Friday, December 28, 2012

A Not So Merry Christmas!

'Twas the night before Christmas, when all through the house
Not a creature was stirring, not even a mouse;
The stockings were hung by the chimney with care,
In hopes that St. Nicholas soon would be there;
The children were nestled all snug in their beds,
While visions of sugar-plums danced in their heads;
And mamma in her 'kerchief, and I in my cap,
Had just settled down for a long winter's nap,
When out on the lawn there arose such a clatter,
I sprang from the bed to see what was the matter.

From The Night Before Christmas

For some there were no children snug in the beds with visions of sugar-plums dancing in their heads.  No time to settle down for a long winter’s nap.  The winds were howling and the snow was flying, while tornadoes danced south keeping everyone on edge.  This year Mother Nature would be part of the tale.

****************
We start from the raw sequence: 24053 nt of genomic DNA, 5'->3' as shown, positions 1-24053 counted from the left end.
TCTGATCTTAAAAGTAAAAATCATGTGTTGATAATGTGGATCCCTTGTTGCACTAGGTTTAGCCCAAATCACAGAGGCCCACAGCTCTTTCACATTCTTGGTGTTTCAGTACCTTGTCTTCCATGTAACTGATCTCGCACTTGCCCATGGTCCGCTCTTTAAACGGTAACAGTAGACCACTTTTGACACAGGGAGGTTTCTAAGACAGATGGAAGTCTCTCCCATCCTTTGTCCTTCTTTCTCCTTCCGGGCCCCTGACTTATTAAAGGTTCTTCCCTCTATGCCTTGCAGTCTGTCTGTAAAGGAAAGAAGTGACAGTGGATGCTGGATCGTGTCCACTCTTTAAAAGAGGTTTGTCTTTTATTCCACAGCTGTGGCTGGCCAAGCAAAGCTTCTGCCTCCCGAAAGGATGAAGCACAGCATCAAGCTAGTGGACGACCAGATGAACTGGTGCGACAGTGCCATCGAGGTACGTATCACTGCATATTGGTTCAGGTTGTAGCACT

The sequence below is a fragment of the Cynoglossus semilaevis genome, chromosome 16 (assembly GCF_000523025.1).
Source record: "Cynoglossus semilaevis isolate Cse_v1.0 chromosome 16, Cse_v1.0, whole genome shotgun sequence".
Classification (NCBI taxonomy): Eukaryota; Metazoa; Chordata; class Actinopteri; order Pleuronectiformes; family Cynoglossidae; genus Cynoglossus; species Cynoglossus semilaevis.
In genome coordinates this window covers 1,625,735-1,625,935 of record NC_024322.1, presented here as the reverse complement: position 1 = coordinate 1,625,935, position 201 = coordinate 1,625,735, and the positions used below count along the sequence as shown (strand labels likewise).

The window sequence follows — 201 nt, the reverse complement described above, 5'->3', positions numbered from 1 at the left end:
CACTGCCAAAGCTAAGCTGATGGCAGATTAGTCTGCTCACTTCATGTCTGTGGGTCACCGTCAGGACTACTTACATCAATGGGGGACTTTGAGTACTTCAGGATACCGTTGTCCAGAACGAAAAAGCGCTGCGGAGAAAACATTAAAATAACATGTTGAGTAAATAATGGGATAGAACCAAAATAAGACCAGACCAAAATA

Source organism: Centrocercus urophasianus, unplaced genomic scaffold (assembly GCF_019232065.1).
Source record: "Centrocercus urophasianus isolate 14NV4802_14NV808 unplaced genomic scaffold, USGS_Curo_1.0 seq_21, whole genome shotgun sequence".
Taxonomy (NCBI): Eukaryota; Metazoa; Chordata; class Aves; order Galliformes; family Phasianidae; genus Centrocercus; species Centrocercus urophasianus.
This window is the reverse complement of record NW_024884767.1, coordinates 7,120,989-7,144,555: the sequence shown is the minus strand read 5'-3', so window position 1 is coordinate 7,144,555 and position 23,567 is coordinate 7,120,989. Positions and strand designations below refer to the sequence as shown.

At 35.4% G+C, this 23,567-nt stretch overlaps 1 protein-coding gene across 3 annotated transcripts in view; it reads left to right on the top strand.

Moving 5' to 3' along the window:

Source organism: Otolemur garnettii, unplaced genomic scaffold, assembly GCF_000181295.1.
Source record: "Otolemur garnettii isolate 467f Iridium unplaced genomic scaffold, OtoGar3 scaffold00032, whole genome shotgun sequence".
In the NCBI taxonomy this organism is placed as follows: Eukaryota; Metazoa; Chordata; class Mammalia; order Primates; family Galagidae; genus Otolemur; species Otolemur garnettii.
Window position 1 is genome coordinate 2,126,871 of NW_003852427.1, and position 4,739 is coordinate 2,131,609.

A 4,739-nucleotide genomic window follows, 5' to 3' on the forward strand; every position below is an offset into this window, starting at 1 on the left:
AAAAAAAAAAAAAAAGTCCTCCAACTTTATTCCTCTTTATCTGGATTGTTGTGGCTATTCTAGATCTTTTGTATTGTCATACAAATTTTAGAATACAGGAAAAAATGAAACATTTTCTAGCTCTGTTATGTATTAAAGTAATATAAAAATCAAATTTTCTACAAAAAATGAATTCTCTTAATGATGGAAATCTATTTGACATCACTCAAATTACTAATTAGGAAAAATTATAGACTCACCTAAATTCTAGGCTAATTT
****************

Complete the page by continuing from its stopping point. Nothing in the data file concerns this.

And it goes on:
Meteorologists were kept busy forecasting what’s next;
Many monitored each storm and sent out the text;
For many the weather was not so genteel;
Like the tornado that passed through the heart of Mobile;
Most were quite nervous as the storms moved east;
Not knowing what to expect from this awesome beast;
But most survived Mother Nature’s disorder;
Because they were warned by meteorologists and reporters.

There was no surprise from the Christmas Day storm.  It had been forecast well in advance.  The European model hinted that it might take place as I mentioned on-air a week before it happened.  What happened?

Tuesday, December 18, 2012

It's All About Chemistry